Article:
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A Sustainable Decision-Making Framework for Transitioning to Robotic Welding for Small and Medium Manufacturers

Epping, Kyle, Zhang, Hao
Sustainability 2018 v.10 no.10
analytical methods, automation, case studies, decision making, engineers, environmental impact, managers, manufacturing, robots, small and medium enterprises, social impact, welding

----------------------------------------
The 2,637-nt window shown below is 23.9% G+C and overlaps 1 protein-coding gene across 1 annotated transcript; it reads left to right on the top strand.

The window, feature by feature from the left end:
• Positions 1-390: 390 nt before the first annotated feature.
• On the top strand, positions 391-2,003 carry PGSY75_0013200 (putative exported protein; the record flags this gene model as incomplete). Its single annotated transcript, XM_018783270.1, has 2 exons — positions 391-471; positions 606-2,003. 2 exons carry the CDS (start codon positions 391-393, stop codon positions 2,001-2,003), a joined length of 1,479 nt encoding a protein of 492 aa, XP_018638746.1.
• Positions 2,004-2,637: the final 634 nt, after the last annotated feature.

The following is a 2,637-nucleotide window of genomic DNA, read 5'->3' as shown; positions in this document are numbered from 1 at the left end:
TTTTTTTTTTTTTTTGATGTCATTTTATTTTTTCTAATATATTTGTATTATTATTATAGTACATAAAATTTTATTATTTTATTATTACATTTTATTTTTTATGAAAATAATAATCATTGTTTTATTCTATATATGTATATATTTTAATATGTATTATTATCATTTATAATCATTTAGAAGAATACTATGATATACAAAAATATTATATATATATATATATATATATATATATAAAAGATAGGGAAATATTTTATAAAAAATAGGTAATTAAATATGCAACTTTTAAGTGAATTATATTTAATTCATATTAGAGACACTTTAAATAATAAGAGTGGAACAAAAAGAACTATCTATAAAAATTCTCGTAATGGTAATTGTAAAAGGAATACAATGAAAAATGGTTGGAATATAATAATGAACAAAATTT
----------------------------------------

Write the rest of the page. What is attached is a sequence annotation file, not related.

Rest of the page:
Small and medium-sized enterprises (SMEs) face challenges in implementing industrial robotics in their manufacturing due to limited resources and expertise. There is still good economic potential in using industrial robotics, however, due to manufacturers leaning toward newer technology and automated processes. The research on sustainability decision-making for transitioning a traditional process to a robotic process is limited for SMEs. This study presents a systemic framework for assessing the sustainability of implementing robotic techniques in key processes that would benefit SMEs. The framework identifies several key economic, technical, and managerial decision-making factors during the transition phase. Sustainability assessments, including cost, environmental impact, and social impact, are used in the framework for engineers and managers to evaluate the technical and sustainability trade-offs of the transition. A case study was conducted on a typical US metal fabrication SME focusing on transitioning a shielded metal arc welding (SMAW) process to a robotic gas metal arc welding (GMAW) process. A sustainability assessment was conducted following the framework. The results suggest that the transition phase involves numerous factors for engineers and managers to consider and the proposed framework will benefit SMEs by providing an analytical method for industrial robotics implementation decision-making.